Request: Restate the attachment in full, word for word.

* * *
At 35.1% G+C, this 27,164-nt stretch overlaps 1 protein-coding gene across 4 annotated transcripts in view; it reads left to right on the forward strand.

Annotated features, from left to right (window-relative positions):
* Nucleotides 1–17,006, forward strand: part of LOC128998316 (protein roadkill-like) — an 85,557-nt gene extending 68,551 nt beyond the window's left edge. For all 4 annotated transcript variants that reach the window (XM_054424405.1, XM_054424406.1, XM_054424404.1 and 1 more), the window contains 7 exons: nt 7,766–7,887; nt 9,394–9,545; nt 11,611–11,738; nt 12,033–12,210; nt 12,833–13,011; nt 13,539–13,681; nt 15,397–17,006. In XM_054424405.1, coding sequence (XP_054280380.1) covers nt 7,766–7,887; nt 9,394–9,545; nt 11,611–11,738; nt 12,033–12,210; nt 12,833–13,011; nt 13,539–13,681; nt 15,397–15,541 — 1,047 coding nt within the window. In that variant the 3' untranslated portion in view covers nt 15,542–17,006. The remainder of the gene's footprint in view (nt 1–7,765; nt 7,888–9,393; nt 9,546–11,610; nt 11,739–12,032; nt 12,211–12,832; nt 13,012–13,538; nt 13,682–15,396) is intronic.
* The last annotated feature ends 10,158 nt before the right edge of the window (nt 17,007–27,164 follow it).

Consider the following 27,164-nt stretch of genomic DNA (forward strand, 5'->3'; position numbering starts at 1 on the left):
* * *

At 35.1% G+C, this 27,164-nt stretch overlaps 1 protein-coding gene across 4 annotated transcripts in view; it reads left to right on the forward strand.

Annotated features, from left to right (window-relative positions):
* Nucleotides 1–17,006, forward strand: part of LOC128998316 (protein roadkill-like) — an 85,557-nt gene extending 68,551 nt beyond the window's left edge. For all 4 annotated transcript variants that reach the window (XM_054424405.1, XM_054424406.1, XM_054424404.1 and 1 more), the window contains 7 exons: nt 7,766–7,887; nt 9,394–9,545; nt 11,611–11,738; nt 12,033–12,210; nt 12,833–13,011; nt 13,539–13,681; nt 15,397–17,006. In XM_054424405.1, coding sequence (XP_054280380.1) covers nt 7,766–7,887; nt 9,394–9,545; nt 11,611–11,738; nt 12,033–12,210; nt 12,833–13,011; nt 13,539–13,681; nt 15,397–15,541 — 1,047 coding nt within the window. In that variant the 3' untranslated portion in view covers nt 15,542–17,006. The remainder of the gene's footprint in view (nt 1–7,765; nt 7,888–9,393; nt 9,546–11,610; nt 11,739–12,032; nt 12,211–12,832; nt 13,012–13,538; nt 13,682–15,396) is intronic.
* The last annotated feature ends 10,158 nt before the right edge of the window (nt 17,007–27,164 follow it).

Consider the following 27,164-nt stretch of genomic DNA (forward strand, 5'->3'; position numbering starts at 1 on the left):